Seattle Works

A blog that documents all things Seattle Works…and much much more!

Building community: An inexact science May 3, 2012

Filed under: HandsOn Leadership,Lead — seattleworks @ 3:50 pm
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The skeleton of Marra Farm’s new hoop house takes shape during its March 31 construction.

As Yao Fou hammers a short two-by-four into the frame of the hoop house that’s under construction, Jose interjects:

“No, it should go lower. Mira. (Look.’)”

He points to a similar two-by-four located at the vertical midpoint of the door on the opposite end of the structure. Together, they tug the support beam into place.

It’s a Saturday at Marra Giving Garden, a four-acre farm in Seattle’s South Park neighborhood where residents grow food for their families, other local residents, the senior lunch program at Providence Regina House Food Bank, Mien senior citizens, and Concord Elementary School. In 2010, the farm produced more than 22,000 pounds of food for the community.

Today, a hoop house—similar to a greenhouse—is going up on the site. As volunteers and farmers struggle with wet lumber, torn plastic sheeting, and heavy loads of wood chips, a structure is taking shape—but not without plenty of conversations about how to fit the pieces in place.

Jose, a member of the Marra Farm Coalition, braces the door frame of the hoop house during its construction.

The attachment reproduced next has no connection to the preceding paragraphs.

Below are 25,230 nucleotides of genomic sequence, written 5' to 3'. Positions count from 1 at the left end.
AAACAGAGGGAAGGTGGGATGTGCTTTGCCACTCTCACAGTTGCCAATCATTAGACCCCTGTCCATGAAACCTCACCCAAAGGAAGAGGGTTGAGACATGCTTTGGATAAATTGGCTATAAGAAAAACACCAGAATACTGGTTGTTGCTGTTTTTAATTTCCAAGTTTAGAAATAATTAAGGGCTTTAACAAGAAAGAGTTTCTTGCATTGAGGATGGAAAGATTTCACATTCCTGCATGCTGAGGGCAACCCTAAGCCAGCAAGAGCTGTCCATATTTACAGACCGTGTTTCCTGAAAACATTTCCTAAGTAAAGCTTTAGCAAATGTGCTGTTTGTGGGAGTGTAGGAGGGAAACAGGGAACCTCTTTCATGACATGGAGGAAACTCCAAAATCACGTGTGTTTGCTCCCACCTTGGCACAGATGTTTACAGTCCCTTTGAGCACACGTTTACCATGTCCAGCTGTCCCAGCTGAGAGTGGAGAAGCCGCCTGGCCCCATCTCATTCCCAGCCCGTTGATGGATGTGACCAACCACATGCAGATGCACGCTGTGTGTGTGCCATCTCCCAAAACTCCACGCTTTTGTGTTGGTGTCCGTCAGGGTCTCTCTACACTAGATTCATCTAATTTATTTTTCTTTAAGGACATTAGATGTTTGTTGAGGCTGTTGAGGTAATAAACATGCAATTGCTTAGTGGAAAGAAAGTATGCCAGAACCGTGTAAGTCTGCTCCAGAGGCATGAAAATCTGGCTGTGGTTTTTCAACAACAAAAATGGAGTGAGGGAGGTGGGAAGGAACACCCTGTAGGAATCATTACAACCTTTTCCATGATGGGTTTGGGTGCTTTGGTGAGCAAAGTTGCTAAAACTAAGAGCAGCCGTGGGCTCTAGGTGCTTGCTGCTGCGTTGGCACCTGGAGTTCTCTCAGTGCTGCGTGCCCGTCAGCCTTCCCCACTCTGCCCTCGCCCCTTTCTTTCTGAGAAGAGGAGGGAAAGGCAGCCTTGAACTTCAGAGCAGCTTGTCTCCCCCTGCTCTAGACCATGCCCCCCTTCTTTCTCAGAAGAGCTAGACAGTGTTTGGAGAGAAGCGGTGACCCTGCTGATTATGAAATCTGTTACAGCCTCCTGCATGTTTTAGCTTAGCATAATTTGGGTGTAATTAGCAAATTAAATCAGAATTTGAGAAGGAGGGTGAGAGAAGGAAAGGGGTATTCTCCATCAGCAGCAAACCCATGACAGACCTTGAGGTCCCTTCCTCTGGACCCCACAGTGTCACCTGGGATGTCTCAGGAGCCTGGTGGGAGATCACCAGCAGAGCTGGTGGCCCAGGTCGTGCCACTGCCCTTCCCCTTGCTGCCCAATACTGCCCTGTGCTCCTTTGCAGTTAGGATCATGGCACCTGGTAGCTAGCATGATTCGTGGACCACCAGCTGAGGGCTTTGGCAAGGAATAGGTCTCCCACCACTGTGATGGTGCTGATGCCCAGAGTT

“How do we brace this corner with the lumber overlapping like this?”

“The wood keeps splitting because it’s too wet. Do we have other scraps?”

“The door is too tall. How do we adjust the frame to make it fit?”

Building a structure like this is similar to community-building: it’s an inexact process that requires flexibility and adjustments along the way. And there is always more than one solution.

Once the hoop house is constructed, Marra Farm faces another challenge: how to use it and manage its upkeep. That’s where our Seattle Works volunteer team comes in. Our team of three is interviewing farmers, researching community greenhouse models, and working with stakeholders to determine what’s possible, what’s desirable, and what’s practical.

While the farmers construct the frame of the hoop house, we are helping construct a framework for how it will be used and maintained. It’s an inexact process that requires flexibility and adjustments along the way.

-Stephanie Blucker, HandsOn Leadership team member partnering with Lettuce Link at Solid Ground 

 

Want to get in on the HandsOn Leadership action? We’ve got another training session kicking off in May and another weekend option in June: http://www.seattleworks.org/handsonleadership

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